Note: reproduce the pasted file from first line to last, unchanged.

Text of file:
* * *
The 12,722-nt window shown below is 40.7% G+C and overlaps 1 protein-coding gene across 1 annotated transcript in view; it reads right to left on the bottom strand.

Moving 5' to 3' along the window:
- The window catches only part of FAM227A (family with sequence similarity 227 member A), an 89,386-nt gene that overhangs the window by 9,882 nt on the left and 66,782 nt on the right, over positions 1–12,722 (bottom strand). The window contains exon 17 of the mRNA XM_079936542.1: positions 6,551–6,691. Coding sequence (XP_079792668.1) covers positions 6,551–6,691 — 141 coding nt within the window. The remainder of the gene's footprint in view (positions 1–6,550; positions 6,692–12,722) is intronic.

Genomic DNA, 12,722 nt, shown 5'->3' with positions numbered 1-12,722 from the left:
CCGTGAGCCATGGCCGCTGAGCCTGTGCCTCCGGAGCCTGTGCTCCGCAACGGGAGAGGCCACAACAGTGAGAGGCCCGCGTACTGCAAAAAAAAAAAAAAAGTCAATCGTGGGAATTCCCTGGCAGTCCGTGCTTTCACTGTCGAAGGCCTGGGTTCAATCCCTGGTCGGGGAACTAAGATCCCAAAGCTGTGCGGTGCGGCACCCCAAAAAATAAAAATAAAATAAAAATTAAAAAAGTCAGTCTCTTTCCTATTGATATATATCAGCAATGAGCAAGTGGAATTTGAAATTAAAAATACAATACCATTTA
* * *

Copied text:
The 12,722-nt window shown below is 40.7% G+C and overlaps 1 protein-coding gene across 1 annotated transcript in view; it reads right to left on the bottom strand.

Moving 5' to 3' along the window:
- The window catches only part of FAM227A (family with sequence similarity 227 member A), an 89,386-nt gene that overhangs the window by 9,882 nt on the left and 66,782 nt on the right, over positions 1–12,722 (bottom strand). The window contains exon 17 of the mRNA XM_079936542.1: positions 6,551–6,691. Coding sequence (XP_079792668.1) covers positions 6,551–6,691 — 141 coding nt within the window. The remainder of the gene's footprint in view (positions 1–6,550; positions 6,692–12,722) is intronic.

Genomic DNA, 12,722 nt, shown 5'->3' with positions numbered 1-12,722 from the left:
CCGTGAGCCATGGCCGCTGAGCCTGTGCCTCCGGAGCCTGTGCTCCGCAACGGGAGAGGCCACAACAGTGAGAGGCCCGCGTACTGCAAAAAAAAAAAAAAAGTCAATCGTGGGAATTCCCTGGCAGTCCGTGCTTTCACTGTCGAAGGCCTGGGTTCAATCCCTGGTCGGGGAACTAAGATCCCAAAGCTGTGCGGTGCGGCACCCCAAAAAATAAAAATAAAATAAAAATTAAAAAAGTCAGTCTCTTTCCTATTGATATATATCAGCAATGAGCAAGTGGAATTTGAAATTAAAAATACAATACCATTTA